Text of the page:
A city with $1.8 billion of assets and no internal audit manager since 2011.
Is anyone surprised that an independent audit report has uncovered everything from sloppy accounting practices to outright fraud?
It was recently reported that an employee with Pasadena’s Public Works department had siphoned $6.4 million over the last 11 years. But his methods are what made the fraud more shocking than even the amount of his take.
Preparing fake invoices, altering check amounts and bypassing approval policies are as blatant techniques as a white collar criminal can use. Only in an environment where management incompetence is the norm can this occur, as long as it did and with the degree of damage.
Whenever I read about financial problems, fraud or waste in a government entity, I first look at its financial statements to get a sense of the scope with respect to the size of the organization and its components.
Pasadena is structurally much smaller than Los Angeles and quieter, but its finances are definitely not minor league. The Fiscal Year 2013 Comprehensive Annual Financial Report (CAFR) has assets at $1.8 billion and revenue of $626 million. Not to digress, but over $100 million of pension bonds are on the books. That is over 10% of the city’s long-term debt. $65 million of that was issued in 2011 to plug a funding gap that would have threatened the city’s solvency. This is an indication that the city may not have the brightest bulbs in the ceiling managing fiscal matters.
It’s a large enough bureaucracy to allow wiggle room for an unscrupulous employee in the right position to navigate and bypass procedures. But for eleven years?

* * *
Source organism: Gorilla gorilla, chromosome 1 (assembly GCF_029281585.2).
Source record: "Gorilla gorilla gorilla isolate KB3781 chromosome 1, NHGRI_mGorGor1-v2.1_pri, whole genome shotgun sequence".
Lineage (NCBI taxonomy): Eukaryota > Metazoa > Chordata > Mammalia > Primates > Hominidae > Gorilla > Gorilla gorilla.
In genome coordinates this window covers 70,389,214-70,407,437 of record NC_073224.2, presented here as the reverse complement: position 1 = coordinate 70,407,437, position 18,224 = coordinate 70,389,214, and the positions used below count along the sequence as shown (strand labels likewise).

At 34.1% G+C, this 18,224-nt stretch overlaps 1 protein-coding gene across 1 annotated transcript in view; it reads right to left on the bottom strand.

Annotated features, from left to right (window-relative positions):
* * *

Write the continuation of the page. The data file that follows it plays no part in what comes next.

The perpetrator, Danny Wooten, was hired in 2002 and held positions with payment authorization delegations. According to the Pasadena Star News’s article, he had a criminal record and several run-ins with his supervisors. Not the type of person you want around a checkbook, yet no one at City Hall seemed to care. It didn’t seem to bother officials to leave the internal audit post vacant either.
Pasadena, as Los Angeles, has a host of special funds, including the one Wooten controlled. These funds are like cells, with limited oversight. You will recall that a Los Angeles special transportation fund accumulated $43 million over 17 years, completely unnoticed by former controllers Wendy Greuel and Laura Chick. The DWP Joint Trusts accumulated $13 million over 10 years without attracting attention from management-appointed trustees such as Ron Nichols.
City Manager Michael Beck’s job is on the line, as it should, but nothing short of his immediate dismissal – without pay – should be tolerated by the residents.
After the District Attorney completes an investigation, a recall effort would seem to be in order for the mayor and certain members of the City Council, mainly those on the finance committee.
Other culprits will be uncovered, some will fit the category of unwitting. Regardless, they will have to go in order to send a message to others to take their jobs seriously.
Lastly, the outside accounting firm of Brown Armstrong should be replaced and a complaint filed with the State Board of Accountancy.
As part of its audit, the firm should have conducted a review of internal controls and tested the degree of compliance. Separation of duties appears to be one policy you could have driven a Rose parade float through. Did Brown Armstrong even look at the bank reconciliations for Public Works?
All of this points to the potential for waste, fraud and abuse above and beyond Wooten’s scheme.
Like the scandal at Bell, this story has legs.